Reblogged from write-like-a-freak
Inspired by every student whose told they can’t be an artist because it doesn’t “make enough money”.
I hope there are people who have already said this and said it better than I will.
Want to make a living doing what you love? Great. Most people do. If you can make that happen—awesome!
Can’t make a living doing what you love? That’s okay. And your life will be no less fulfilled for it. John Green explains that well here (at least I think it’s John Green saying that? I can never quite tell with comments on quotes. But I know JG used to work at Steak ‘n’ Shake so)
And as an aspiring author who has yet to find a job that is really enjoyable other than writing, I can say from experience that it’s not so simple. Love knitting? Just own a yarn shop! Well, see, there’s more to it than that. You need money to start up a small business. You might need college education or at least practical classes, and those will cost money. You need experience and maturity and know-how.
Over time and through experiences, you can get all those things—and I really mean that. You can get all those things if you really try and you really persevere. If that’s your dream, do it. But in the in between time, you have to survive—so that might me taking a job that you don’t particularly like.
You like writing? Just publish a book! Right. But publishing books takes time (a. lot. of. time.), and there’s no guaranteed payoff. I used to serve in a restaurant, and it put my anxiety through hell. There were times when I hated serving, where I had minor panic attacks in the kitchen, where guests cussed me out, where managers cussed me out. But I had to do that job because it paid better than any other job I was qualified for, and my parents couldn’t afford to send me to college so it’s just what I had to do. And it was an invaluable experience—I learned so much and grew as a person. And all the time that I worked at that restaurant, I kept writing.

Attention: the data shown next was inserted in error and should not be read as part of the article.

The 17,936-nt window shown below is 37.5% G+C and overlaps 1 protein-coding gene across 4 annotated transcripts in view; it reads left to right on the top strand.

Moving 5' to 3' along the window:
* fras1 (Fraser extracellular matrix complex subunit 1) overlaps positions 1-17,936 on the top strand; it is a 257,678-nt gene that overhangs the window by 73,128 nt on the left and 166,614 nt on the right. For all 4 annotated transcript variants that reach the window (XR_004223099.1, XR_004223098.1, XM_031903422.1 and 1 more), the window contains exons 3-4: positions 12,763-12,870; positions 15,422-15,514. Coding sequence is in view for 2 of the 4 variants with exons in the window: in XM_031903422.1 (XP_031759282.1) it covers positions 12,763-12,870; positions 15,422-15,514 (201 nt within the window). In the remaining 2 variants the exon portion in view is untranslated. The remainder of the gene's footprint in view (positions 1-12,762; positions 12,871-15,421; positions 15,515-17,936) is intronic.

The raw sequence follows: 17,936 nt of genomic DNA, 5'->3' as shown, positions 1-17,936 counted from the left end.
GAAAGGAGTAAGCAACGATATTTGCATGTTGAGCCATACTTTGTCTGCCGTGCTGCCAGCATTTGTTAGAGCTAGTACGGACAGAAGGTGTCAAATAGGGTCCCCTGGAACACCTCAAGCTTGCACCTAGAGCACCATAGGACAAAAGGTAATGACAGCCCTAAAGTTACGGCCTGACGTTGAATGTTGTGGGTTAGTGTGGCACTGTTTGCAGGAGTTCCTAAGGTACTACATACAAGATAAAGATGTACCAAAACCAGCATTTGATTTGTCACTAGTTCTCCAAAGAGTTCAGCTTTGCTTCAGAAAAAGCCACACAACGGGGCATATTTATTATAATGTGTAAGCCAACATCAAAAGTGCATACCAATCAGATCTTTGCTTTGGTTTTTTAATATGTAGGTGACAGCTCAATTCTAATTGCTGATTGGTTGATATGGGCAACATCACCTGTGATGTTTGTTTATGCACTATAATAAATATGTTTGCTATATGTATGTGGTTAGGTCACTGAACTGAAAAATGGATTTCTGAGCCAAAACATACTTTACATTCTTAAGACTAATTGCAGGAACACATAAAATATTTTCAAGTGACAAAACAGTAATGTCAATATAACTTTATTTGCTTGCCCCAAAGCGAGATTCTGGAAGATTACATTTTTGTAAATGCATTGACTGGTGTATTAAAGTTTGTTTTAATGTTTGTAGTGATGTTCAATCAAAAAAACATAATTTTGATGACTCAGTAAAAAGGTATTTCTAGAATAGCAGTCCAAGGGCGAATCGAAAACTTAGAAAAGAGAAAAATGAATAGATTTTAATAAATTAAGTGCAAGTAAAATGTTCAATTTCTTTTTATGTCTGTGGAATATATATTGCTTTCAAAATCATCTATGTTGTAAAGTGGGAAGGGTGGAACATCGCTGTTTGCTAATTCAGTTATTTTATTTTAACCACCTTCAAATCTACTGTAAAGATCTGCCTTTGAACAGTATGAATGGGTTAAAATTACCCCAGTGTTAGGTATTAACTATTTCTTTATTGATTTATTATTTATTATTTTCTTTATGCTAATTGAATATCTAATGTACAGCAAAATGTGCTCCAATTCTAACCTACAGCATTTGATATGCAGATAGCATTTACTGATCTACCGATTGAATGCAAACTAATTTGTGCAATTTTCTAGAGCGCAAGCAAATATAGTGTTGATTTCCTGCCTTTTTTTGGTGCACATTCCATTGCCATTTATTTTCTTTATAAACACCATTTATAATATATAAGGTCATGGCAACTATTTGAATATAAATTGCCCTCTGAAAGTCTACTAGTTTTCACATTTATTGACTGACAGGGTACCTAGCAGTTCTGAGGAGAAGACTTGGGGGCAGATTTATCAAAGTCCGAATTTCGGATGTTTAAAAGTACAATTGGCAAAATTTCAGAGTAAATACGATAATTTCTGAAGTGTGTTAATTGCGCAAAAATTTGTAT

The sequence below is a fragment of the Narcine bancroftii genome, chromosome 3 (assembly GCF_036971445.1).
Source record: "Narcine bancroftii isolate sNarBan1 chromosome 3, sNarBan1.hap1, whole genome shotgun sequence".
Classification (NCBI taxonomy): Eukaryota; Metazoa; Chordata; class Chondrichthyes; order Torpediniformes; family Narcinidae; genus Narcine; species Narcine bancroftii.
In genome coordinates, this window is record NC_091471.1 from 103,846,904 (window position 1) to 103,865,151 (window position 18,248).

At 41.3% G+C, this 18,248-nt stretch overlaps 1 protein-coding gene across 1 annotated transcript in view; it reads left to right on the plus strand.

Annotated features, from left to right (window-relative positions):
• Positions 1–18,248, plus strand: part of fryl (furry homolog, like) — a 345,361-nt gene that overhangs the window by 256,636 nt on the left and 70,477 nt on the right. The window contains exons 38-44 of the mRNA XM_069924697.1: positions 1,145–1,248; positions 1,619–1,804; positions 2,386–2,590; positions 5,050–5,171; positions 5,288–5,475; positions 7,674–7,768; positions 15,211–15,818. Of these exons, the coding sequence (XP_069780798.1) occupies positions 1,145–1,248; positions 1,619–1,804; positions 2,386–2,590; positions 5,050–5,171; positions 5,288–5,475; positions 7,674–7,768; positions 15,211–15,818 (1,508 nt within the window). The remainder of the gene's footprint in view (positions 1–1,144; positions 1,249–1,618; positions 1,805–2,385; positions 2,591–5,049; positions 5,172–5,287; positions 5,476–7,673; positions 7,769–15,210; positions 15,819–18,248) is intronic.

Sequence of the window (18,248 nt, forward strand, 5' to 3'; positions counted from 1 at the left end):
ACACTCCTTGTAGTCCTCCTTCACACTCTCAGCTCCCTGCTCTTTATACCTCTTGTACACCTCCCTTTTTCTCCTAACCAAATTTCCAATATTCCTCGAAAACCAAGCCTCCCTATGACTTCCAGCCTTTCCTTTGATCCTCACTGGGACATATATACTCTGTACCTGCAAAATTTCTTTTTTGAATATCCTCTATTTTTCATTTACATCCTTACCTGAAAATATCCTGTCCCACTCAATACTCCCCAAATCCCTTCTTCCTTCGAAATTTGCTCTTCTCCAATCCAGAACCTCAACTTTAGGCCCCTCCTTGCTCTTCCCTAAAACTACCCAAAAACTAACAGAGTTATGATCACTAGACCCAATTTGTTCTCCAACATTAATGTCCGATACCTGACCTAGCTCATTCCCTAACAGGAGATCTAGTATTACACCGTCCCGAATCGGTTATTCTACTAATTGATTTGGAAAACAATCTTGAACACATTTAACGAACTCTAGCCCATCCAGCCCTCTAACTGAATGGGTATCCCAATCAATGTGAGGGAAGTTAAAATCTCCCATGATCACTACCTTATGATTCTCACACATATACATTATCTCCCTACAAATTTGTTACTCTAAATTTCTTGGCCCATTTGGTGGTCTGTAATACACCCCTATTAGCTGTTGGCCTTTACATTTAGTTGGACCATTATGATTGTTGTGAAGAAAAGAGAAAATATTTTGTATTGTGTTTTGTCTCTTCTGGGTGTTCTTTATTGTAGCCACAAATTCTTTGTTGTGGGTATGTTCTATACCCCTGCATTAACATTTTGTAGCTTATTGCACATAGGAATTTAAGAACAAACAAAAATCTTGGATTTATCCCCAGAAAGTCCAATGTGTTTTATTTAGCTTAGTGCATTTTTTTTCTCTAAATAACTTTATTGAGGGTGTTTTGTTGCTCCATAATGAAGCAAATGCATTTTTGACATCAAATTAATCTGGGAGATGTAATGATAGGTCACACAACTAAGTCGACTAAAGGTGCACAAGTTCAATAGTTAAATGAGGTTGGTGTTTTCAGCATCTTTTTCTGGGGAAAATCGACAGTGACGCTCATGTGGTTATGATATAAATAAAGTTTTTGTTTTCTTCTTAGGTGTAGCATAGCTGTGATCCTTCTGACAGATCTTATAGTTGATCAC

So here’s what I say. Do what you need to do to survive, appreciate what you’re given even if you always work toward more, and follow your passion even if it doesn’t make you a cent. (Side note: don’t torture yourself by saying “I should’ve/could’ve done this” and then wallowing in regret for the rest of your life. You didn’t own a yarn store. It’s okay. Move forward.)